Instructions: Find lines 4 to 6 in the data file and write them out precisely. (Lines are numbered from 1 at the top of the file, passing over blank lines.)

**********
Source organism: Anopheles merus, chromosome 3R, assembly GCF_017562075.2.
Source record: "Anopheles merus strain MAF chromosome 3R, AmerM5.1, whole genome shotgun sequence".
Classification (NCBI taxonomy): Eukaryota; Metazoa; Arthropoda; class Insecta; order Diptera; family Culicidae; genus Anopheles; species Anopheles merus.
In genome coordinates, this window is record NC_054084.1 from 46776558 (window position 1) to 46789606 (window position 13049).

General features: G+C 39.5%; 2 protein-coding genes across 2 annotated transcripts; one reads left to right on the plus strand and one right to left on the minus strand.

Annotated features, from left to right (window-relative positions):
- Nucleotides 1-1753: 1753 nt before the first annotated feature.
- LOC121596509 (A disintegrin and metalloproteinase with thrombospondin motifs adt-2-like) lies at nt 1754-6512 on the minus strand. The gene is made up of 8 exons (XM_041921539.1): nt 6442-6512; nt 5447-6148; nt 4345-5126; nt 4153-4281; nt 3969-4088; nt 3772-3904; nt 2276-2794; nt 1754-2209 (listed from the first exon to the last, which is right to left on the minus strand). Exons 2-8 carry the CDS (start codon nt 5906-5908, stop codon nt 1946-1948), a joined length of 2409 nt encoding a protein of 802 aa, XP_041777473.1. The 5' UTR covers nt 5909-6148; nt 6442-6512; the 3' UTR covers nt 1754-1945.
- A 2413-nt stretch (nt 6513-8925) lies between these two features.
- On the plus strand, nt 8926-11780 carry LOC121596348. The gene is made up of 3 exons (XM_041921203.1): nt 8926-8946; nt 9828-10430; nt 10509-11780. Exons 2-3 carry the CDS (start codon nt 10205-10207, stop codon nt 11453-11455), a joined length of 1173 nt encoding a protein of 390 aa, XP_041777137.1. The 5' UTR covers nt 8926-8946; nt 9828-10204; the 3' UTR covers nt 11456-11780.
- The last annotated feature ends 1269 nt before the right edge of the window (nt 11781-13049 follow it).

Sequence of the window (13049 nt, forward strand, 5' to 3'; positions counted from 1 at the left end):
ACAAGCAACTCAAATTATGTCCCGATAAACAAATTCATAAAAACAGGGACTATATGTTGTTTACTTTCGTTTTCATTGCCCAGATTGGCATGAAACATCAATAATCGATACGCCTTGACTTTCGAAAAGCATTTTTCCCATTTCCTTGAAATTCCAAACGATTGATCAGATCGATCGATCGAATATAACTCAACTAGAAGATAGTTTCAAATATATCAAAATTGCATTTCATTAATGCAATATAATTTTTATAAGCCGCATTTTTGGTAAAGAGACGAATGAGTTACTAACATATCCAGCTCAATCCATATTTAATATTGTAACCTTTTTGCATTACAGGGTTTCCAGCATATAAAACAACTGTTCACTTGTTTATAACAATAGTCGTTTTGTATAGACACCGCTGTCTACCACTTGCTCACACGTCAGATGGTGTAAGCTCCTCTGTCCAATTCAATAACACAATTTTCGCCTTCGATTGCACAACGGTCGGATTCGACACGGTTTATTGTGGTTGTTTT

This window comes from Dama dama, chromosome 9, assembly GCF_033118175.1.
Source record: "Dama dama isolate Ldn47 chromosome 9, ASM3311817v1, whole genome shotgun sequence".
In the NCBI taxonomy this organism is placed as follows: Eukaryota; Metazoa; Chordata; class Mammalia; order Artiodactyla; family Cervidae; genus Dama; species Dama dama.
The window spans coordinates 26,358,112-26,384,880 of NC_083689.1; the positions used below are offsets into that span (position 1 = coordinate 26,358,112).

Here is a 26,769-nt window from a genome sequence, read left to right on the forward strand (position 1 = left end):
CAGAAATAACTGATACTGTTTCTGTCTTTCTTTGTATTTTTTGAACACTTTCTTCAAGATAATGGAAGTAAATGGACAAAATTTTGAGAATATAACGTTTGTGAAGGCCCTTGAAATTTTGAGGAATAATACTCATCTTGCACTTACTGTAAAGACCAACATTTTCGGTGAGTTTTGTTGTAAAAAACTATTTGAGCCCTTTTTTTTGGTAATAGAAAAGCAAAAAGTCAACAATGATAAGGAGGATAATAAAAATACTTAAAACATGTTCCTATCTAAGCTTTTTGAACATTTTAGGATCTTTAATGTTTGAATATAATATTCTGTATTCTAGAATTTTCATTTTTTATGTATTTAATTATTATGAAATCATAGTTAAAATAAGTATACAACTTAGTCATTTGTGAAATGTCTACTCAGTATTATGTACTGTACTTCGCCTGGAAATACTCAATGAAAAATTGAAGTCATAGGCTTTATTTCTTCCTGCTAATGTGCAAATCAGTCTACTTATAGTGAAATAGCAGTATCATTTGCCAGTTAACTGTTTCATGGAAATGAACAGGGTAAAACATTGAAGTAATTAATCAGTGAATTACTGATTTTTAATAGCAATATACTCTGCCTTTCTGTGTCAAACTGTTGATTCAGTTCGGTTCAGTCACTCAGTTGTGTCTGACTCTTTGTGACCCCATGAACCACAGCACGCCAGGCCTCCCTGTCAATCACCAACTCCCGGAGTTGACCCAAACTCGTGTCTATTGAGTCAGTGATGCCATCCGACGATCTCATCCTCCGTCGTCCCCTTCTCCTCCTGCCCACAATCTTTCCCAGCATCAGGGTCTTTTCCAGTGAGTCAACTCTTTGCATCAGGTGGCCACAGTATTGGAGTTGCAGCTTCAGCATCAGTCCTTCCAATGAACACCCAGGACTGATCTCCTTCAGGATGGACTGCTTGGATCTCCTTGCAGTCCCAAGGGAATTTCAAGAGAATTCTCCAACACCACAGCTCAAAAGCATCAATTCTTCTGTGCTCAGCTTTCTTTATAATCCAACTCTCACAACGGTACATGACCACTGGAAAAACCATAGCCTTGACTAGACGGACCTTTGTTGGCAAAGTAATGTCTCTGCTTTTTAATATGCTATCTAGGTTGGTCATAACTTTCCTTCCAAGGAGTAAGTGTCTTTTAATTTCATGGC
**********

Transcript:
In genome coordinates, this window is record NC_054084.1 from 46776558 (window position 1) to 46789606 (window position 13049).

General features: G+C 39.5%; 2 protein-coding genes across 2 annotated transcripts; one reads left to right on the plus strand and one right to left on the minus strand.

Annotated features, from left to right (window-relative positions):